"I just don't understand," he said, "why someone isn't saying: 'Let's start managing this different. Let's go with a six-man rotation. Every fourth turn through the rotation, let's skip his start so we can buy him those extra starts later in the year.' That makes so much sense to me. I don't understand this [approach] at all."
I don't understand it, either. It seems like the Nationals have replaced an old paradigm -- let pitchers pitch until they get hurt, which has actually been out of style for a while now -- with something new that's nearly as ill-considered as the old one. The only way to keep Strasburg healthy is to bench him after 160 innings and no time off? Really?
Stark finishes with an Ode to October.
In the first half of Orel Hershiser's career, he was a Hall of Famer. Then he got hurt, and was an innings-eater in the second of his career. He might have gotten hurt because he threw a million innings in 1988 when his Dodgers won the World Series, and he says, "Would I give back the 55 scoreless [innings] and winning the World Series so I could have a longer career? No way."
There are other quotes from other pitchers. But it's not their arm. Yes, the Nationals have a chance to win the World Series this year. But if Stephen Strasburg stays healthy, he should be in a position to win other World Series down the line. Along with Cy Young Awards and maybe a plaque in the Hall of Fame.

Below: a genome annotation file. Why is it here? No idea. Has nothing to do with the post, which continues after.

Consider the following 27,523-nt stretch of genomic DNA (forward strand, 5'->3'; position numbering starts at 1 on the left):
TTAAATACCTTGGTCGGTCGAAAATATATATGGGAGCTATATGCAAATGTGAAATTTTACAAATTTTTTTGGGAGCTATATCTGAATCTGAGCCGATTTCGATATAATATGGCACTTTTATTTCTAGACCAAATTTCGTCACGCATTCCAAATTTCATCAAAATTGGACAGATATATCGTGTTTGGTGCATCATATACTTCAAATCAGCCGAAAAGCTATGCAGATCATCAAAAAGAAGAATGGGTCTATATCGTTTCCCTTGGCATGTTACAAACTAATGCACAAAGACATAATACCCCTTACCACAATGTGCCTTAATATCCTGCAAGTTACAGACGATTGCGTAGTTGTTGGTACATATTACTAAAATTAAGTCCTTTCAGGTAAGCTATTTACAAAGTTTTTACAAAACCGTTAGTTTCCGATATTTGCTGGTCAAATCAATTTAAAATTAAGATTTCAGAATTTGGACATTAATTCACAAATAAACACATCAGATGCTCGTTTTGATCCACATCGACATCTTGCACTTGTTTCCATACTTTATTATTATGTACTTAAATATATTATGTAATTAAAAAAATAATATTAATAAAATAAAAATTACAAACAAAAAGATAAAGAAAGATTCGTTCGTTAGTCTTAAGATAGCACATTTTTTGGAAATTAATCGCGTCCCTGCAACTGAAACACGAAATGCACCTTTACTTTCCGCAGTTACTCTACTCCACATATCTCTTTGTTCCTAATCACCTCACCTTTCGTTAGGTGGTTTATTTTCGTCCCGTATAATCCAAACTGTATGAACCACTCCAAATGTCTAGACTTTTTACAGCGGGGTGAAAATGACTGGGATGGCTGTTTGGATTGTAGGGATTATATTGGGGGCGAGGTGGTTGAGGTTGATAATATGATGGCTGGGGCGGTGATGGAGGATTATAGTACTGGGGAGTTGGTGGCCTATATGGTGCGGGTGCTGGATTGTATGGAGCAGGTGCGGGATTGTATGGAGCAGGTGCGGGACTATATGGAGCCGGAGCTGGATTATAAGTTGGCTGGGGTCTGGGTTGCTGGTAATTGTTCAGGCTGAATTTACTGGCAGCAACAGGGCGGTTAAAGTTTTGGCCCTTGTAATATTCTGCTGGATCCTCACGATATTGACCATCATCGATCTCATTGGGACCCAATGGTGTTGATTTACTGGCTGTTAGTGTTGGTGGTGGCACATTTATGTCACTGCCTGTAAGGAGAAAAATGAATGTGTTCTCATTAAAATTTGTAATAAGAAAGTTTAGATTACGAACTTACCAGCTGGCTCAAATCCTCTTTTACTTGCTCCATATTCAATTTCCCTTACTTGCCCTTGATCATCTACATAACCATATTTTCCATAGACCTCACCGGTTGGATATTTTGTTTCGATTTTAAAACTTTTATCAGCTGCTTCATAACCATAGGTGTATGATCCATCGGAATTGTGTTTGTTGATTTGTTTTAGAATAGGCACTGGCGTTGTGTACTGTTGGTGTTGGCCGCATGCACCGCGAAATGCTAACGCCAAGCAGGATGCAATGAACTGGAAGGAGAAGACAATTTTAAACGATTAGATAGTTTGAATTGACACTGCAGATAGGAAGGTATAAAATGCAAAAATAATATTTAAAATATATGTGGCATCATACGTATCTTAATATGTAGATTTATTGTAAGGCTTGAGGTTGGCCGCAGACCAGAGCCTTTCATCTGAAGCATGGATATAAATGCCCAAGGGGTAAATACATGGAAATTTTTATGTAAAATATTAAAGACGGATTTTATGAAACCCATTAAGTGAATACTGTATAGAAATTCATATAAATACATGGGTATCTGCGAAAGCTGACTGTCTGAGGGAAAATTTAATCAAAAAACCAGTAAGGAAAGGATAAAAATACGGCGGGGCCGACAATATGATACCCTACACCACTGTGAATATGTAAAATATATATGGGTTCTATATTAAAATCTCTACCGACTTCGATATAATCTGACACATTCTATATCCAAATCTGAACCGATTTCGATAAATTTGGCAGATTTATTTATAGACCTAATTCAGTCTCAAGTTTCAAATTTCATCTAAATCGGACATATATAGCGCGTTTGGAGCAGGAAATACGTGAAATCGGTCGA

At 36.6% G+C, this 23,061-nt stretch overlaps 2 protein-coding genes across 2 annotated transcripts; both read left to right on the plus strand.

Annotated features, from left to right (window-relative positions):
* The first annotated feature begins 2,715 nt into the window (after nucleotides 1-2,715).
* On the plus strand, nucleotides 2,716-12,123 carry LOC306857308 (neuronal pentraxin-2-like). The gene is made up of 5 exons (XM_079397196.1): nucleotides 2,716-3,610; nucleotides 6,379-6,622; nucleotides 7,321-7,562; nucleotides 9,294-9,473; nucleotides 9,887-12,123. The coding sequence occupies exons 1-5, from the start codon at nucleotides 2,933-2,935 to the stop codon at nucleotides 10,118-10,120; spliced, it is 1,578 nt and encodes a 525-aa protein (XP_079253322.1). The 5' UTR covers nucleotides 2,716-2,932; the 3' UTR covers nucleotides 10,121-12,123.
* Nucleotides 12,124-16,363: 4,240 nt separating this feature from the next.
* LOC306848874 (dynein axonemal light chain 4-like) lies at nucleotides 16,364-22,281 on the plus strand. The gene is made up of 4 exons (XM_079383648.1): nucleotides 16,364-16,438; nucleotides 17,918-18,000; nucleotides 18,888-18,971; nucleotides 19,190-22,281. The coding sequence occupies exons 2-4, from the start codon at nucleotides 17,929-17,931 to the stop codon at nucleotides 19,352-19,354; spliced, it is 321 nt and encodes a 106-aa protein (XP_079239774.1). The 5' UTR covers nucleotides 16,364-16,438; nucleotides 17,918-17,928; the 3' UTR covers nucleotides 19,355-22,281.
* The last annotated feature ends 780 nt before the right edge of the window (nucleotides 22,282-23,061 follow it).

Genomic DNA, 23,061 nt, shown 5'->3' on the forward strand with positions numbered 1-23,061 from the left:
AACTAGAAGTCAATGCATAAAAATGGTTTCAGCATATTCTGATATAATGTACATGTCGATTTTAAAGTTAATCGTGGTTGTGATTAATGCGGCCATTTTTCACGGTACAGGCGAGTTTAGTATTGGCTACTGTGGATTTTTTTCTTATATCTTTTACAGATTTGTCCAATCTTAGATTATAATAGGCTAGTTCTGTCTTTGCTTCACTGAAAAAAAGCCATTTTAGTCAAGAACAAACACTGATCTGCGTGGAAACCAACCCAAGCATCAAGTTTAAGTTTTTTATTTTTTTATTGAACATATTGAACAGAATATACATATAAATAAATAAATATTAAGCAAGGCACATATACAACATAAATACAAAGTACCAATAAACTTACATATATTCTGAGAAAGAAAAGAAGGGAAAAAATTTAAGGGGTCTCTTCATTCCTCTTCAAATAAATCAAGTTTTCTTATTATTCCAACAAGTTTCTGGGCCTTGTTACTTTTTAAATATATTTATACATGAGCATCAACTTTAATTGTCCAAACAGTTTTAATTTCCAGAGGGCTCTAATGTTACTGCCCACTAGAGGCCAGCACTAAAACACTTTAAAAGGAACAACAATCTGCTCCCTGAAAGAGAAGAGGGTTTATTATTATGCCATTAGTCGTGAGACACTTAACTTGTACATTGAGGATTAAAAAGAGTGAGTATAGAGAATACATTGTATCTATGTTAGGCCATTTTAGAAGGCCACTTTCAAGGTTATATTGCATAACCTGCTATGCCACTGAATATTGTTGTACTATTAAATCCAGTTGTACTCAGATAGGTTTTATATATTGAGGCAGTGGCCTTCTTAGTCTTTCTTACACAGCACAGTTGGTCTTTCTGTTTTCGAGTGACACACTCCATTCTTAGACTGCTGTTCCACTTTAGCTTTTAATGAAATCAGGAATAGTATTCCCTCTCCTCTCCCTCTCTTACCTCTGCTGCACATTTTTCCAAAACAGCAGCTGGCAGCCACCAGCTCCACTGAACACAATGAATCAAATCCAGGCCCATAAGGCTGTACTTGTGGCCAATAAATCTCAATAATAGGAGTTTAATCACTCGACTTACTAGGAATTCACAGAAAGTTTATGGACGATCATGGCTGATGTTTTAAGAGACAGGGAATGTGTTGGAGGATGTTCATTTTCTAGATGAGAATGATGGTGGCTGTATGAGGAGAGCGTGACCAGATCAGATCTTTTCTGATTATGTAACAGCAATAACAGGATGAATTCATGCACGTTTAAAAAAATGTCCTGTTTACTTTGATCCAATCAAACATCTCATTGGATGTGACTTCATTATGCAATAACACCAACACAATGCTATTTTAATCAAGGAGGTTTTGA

The other thing that nobody seems to be mentioning is that the Nationals have a chance to win the World Series even without Stephen Strasburg. He's certainly the Nationals' most talented pitcher, and perhaps their best pitcher. But they've got a bunch of really good pitchers. Here are the five Nationals' starters, ranked by Wins Above Replacement (and averaging the two reputable sources, Baseball-Reference.com and FanGraphs, which use slightly different methods to compute WAR) ...
The October innings -- assuming of course the Nationals qualify for the tournament -- that don't go to Strasburg will go to Detwiler or Jackson, both of whom are solid National League starting pitchers. One might argue that the difference between Strasburg and Detwiler is even smaller than it seems, because a) Detwiler spent some time in the bullpen earlier this season, and b) Strasburg's been relatively ineffective lately, giving up six home runs in his last six starts (granted, his strikeouts and walks have still been fantastic).
Strasburg is probably somewhat less likely to get hurt if he throws 180 innings with no break, than if he throws 220 innings (including October) or 200 innings, with or without breaks. The Nationals are somewhat less likely to win the 2012 World Series without Strasburg, than with him.
There are a lot of probablies and somewhats in there. Generally speaking, I believe the Nationals are a little too rigid in their thinking, and I believe the Nationals' critics are a little too dismissive of the Nationals' chances of winning a World Series without Strasburg.
Specifically, though? I don't believe the organization has handled this situation as well as it could have.